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Correction: An earlier version of this story misstated the length of the statute of limitations for second-degree criminal sexual misconduct.

After resigning from Holy Redeemer Parish in 2002, the Rev. Vincent DeLorenzo  penned a letter to Burton parishioners admitting to “inappropriate sexual contact with a minor” in the 1980s. 

The former Flint area priest was removed from ministry and moved to Florida a little less than six years later, free of charges because the statute of limitations barred prosecution. 

More than 17 years later, DeLorenzo was arrested in the backyard of his Summerfield, Florida, home on remarkably similar allegations by the Michigan attorney general's office.

On May 23, police collected the 80-year-old priest's medicine and took him to the Marion County Sheriff’s Office, where he waived his Miranda rights and allowed police to search his phone, according to a Michigan State Police report obtained through a Freedom of Information Act request. 

DeLorenzo is one of at least five priests charged this year with sexual misconduct in Michigan who had been reported by the state's dioceses to police or prosecutors years before — in some cases multiple times by multiple victims. The other priests are the Revs. Neil Kalina, Jacob Vellian, Brian Stanley and Timothy Crowley.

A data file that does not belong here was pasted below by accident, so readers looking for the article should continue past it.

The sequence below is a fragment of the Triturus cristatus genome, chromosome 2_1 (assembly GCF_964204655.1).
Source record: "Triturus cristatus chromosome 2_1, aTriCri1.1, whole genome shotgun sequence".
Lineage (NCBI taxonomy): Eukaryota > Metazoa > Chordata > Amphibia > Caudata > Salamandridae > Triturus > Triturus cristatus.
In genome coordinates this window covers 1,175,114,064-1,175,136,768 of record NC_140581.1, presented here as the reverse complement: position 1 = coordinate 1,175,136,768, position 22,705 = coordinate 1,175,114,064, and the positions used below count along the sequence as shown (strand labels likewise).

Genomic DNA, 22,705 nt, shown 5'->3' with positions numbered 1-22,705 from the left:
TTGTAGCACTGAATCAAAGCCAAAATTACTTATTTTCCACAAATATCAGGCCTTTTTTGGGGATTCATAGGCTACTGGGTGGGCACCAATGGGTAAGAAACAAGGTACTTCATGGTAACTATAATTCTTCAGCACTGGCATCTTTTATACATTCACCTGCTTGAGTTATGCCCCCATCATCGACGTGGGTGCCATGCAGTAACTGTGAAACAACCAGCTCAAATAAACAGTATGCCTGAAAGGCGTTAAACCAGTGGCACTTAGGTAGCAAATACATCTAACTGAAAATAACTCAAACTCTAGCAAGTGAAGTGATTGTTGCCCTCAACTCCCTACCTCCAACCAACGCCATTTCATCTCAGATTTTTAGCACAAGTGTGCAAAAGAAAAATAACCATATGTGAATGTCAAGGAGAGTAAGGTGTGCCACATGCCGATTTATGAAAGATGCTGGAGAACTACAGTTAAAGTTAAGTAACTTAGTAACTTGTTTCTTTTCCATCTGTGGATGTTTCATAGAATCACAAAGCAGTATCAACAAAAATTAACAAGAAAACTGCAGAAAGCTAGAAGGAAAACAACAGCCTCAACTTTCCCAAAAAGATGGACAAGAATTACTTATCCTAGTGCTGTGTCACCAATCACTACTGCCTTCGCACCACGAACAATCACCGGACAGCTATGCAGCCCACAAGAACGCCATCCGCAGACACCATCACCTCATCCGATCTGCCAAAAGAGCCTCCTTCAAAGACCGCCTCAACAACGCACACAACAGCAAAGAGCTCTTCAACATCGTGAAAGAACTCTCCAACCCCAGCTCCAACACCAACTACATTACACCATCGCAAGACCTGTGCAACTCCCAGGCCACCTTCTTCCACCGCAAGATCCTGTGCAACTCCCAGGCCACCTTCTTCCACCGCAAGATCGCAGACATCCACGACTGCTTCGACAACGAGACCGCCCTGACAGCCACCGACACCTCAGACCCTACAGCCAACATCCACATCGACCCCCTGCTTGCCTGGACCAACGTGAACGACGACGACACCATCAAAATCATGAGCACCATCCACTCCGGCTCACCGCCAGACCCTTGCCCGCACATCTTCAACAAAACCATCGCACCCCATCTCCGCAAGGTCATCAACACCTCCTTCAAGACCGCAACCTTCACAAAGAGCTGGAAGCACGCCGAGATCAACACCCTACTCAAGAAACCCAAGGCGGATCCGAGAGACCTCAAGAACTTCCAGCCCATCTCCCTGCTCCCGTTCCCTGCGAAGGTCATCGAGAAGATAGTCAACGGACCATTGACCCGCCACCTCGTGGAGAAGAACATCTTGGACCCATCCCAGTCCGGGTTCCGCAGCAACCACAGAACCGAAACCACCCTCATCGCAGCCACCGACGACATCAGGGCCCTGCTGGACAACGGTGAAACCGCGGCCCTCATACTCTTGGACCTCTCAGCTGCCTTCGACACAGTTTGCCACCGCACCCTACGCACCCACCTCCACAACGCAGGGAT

But, in large part, charges earlier weren't filed because the statute of limitations had run its course and barred prosecution, or because a victim was unwilling to file a police report,according to a Detroit News review of government documents.

Each of the priests charged by Nessel had been removed from ministry in Michigan by their dioceses based on the allegations months or years prior to being charged.

Some of the latest misconduct charges are possible due to new allegations or old victims who finally filed a police report. In others, Michigan Attorney General Dana Nessel used a legal provision to charge priests whom local prosecutors believed couldn’t be prosecuted due to the passage of time. 

The state has "an obligation, a responsibility and the authority" to pursue justice in the clergy abuse investigation, Nessel said in a Tuesday statement. 

"One of the most important things our office can do for crime victims — especially those victims who have suffered in silence and have been ignored for so long — is to honor them and their stories by aggressively continuing to pursue the investigation begun by my predecessor," Nessel said.